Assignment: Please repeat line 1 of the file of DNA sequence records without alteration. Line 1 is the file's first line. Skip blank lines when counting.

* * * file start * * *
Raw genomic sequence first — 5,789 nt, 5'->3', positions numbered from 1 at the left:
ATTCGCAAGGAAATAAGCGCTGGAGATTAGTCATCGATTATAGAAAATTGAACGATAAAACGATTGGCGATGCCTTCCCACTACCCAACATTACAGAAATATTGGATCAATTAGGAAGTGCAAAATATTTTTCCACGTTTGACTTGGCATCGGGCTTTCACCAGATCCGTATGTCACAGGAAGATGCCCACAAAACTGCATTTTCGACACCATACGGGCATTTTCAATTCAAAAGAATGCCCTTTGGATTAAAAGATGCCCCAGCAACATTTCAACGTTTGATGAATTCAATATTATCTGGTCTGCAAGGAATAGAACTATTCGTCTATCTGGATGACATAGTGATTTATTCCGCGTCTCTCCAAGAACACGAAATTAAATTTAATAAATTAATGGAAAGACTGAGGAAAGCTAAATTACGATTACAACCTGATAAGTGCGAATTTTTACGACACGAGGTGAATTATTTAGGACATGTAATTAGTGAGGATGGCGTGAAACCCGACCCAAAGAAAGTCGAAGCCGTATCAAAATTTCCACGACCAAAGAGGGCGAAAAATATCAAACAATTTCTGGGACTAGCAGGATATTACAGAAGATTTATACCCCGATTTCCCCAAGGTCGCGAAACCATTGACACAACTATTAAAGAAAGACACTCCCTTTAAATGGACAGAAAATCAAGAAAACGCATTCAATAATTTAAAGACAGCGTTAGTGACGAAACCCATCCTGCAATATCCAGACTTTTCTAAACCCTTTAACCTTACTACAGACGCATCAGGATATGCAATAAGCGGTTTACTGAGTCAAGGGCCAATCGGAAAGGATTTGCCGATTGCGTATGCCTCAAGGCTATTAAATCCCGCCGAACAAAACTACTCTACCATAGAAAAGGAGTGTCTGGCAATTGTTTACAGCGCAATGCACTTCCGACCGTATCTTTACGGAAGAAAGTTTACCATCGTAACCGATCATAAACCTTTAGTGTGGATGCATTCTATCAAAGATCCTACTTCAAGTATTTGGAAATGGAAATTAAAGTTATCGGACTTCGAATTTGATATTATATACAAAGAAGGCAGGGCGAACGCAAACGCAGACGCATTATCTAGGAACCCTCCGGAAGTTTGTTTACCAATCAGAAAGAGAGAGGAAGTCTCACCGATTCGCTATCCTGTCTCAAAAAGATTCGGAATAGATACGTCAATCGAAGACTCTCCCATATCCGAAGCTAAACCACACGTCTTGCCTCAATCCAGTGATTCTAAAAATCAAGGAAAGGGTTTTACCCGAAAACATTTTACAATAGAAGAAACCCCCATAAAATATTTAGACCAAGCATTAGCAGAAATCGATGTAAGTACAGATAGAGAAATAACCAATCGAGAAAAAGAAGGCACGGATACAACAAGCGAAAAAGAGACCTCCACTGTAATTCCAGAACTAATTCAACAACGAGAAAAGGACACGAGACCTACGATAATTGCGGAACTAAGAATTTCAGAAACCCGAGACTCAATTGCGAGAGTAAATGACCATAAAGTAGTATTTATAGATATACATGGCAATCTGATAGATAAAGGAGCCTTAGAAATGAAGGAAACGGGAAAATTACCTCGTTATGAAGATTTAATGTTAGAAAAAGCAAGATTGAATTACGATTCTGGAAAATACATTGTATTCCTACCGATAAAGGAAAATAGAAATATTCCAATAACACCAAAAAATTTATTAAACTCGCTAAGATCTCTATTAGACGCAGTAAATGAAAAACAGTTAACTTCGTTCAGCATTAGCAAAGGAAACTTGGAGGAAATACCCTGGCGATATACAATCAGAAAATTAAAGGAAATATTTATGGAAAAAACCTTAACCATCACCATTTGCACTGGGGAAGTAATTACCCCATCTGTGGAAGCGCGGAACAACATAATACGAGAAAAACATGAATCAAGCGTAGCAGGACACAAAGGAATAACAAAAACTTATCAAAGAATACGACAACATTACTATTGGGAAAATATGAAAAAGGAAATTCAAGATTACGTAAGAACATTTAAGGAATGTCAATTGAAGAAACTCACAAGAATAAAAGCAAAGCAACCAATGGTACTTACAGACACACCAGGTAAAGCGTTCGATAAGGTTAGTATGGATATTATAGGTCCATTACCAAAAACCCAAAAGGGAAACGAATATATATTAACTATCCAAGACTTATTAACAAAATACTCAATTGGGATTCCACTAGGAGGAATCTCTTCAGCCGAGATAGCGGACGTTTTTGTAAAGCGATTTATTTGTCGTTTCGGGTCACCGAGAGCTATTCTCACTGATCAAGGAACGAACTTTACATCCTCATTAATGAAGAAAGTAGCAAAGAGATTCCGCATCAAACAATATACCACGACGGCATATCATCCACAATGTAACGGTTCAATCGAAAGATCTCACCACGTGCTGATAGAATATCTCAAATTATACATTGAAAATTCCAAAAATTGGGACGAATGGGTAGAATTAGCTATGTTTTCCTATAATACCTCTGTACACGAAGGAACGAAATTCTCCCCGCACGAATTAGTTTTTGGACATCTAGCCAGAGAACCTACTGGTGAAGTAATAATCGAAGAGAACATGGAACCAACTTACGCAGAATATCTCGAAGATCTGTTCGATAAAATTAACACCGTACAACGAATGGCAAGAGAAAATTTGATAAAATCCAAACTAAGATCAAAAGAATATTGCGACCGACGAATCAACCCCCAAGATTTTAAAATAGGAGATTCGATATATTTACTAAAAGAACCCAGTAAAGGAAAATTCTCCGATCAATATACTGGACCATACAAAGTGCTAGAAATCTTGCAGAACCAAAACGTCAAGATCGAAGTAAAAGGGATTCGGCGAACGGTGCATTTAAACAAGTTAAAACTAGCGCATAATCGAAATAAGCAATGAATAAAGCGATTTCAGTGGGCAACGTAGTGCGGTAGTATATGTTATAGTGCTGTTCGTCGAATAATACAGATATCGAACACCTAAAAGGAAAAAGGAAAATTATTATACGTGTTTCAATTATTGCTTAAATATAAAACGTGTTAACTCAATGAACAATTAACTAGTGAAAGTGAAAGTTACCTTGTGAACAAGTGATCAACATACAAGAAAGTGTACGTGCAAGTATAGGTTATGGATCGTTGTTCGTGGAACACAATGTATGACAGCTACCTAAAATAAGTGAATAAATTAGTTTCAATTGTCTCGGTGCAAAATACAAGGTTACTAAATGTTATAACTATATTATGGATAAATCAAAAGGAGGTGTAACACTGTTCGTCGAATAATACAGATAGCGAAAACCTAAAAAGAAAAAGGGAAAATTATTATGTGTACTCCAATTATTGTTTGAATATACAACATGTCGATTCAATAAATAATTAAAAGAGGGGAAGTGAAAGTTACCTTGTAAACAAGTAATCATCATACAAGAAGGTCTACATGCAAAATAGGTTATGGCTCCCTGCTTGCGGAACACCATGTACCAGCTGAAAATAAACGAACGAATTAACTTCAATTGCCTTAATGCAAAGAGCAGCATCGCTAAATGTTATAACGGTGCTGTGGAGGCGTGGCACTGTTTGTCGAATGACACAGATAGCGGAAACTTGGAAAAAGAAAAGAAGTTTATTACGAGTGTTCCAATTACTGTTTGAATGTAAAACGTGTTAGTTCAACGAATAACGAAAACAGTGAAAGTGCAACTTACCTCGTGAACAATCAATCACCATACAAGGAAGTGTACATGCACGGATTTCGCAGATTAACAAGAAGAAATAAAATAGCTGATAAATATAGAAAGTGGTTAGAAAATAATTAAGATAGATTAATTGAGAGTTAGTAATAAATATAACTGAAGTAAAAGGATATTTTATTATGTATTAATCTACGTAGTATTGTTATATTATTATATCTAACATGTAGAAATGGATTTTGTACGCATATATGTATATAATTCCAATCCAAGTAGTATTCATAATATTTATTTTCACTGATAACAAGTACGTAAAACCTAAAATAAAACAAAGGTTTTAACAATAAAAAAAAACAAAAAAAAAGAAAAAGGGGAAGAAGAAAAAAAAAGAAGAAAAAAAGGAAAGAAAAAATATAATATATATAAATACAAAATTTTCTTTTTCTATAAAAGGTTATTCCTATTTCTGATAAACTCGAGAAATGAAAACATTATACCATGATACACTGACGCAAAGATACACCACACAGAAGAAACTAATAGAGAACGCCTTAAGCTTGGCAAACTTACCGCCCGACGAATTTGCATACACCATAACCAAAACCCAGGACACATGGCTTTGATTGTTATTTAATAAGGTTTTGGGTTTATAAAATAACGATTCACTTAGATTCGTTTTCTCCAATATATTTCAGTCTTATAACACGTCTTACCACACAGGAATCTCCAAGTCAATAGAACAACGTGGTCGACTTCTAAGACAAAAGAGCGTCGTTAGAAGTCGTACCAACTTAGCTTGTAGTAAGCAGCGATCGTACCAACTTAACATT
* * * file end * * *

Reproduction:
Raw genomic sequence first — 5,789 nt, 5'->3', positions numbered from 1 at the left: